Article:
Article

The C-terminal tails of endogenous GluA1 and GluA2 differentially contribute to hippocampal synaptic plasticity and learning

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Abstract

Long-term potentiation (LTP) and depression (LTD) at glutamatergic synapses are intensively investigated processes for understanding the synaptic basis for learning and memory, but the underlying molecular mechanisms remain poorly understood. We have made three mouse lines where the C-terminal domains (CTDs) of endogenous AMPA receptors (AMPARs), the principal mediators of fast excitatory synaptic transmission, are specifically exchanged. These mice display profound deficits in synaptic plasticity without any effects on basal synaptic transmission. Our study reveals that the CTDs of GluA1 and GluA2, the key subunits of AMPARs, are necessary and sufficient to drive NMDA receptor–dependent LTP and LTD, respectively. In addition, these domains exert differential effects on spatial and contextual learning and memory. These results establish dominant roles of AMPARs in governing bidirectional synaptic and behavioral plasticity in the CNS.

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Acknowledgements

We thank Y.-T. Wang for GluA2-CTD antibodies, W. Lu for the use of the fear conditioning chambers, and L. Han, R. Mao and other members of Jia laboratory for technical assistance and comments on the manuscript. This work was supported by grants from the Canadian Institutes of Health Research (CIHR, MOP119421, Z.J.; FDN154276, G.L.C.), Canadian Natural Science and Engineering Research Council (NSERC, RGPIN341498, Z.J.), Natural Science Foundation of China (NSFC 31571040, Z.Z.), NSFC and CIHR Joint Health Research Initiative Program (81161120543, W.X. and CCI117959, Z.J.), Brain Canada (Z.J. and G.L.C.) and the Hospital for Sick Children Foundation (Z.J.). S.X. was supported by the Scientific Research Foundation of Graduate School of Southeast University, China.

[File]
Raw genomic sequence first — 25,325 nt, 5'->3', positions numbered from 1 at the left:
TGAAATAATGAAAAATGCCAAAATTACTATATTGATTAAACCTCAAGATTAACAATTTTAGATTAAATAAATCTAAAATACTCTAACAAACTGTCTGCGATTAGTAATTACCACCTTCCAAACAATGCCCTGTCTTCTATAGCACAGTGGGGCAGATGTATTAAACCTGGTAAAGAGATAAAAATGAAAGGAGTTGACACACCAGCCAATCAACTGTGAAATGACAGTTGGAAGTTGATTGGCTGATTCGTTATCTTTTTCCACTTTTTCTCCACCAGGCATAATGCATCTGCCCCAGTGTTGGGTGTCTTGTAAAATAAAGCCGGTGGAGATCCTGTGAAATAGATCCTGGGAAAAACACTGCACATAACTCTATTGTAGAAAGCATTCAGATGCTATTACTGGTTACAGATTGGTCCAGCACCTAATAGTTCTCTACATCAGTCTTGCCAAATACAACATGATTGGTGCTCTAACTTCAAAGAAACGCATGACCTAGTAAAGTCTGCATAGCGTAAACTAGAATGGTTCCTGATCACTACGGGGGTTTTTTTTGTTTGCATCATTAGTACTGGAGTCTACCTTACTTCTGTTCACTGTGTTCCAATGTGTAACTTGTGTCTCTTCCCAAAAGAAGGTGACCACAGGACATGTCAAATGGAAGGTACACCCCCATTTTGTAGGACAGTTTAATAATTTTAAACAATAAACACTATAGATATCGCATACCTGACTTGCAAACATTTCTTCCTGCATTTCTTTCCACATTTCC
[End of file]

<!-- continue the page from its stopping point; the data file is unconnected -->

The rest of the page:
Author information

Author notes

  1. Zikai Zhou, An Liu, Shuting Xia and Celeste Leung contributed equally to this work.

Affiliations

  1. Neurosciences & Mental Health, The Hospital for Sick Children, Toronto, Ontario, Canada

    • Zikai Zhou
    • , Shuting Xia
    • , Celeste Leung
    • , Yanghong Meng
    •  & Zhengping Jia
  2. Department of Physiology, Faculty of Medicine, University of Toronto, Toronto, Ontario, Canada

    • Zikai Zhou
    • , Shuting Xia
    • , Celeste Leung
    • , Yanghong Meng
    • , Pojeong Park
    • , Graham L. Collingridge
    •  & Zhengping Jia
  3. The Key Laboratory of Developmental Genes and Human Disease, Ministry of Education, Institute of Life Sciences, Southeast University, Nanjing, China

    • Zikai Zhou
    • , An Liu
    • , Shuting Xia
    • , Junxia Qi
    •  & Wei Xie
  4. Co-innovation Center of Neuroregeneration, Nantong University, Nanjing, China

    • Zikai Zhou
    •  & Wei Xie
  5. Lunenfeld-Tanenbaum Research Institute, Mount Sinai Hospital, Toronto, Ontario, Canada

    • Pojeong Park
    •  & Graham L. Collingridge
  6. Centre for Synaptic Plasticity, Department of Physiology, Pharmacology & Neuroscience, University of Bristol, Bristol, UK

    • Pojeong Park
    •  & Graham L. Collingridge

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Contributions

Z.J. conceived and supervised the study. A.L., Z.Z., G.L.C. and Z.J. designed the experiments. Z.Z., A.L., S.X., C.L., J.Q. and Y.M. performed experiments. Z.Z., A.L., S.X., C.L., P.P. and W.X. analyzed data. Z.J., G.L.C. and A.L. wrote the paper. All authors read and approved the final manuscript.

Competing interests

The authors declare no competing financial interests.

Corresponding authors

Correspondence to Graham L. Collingridge or Zhengping Jia.

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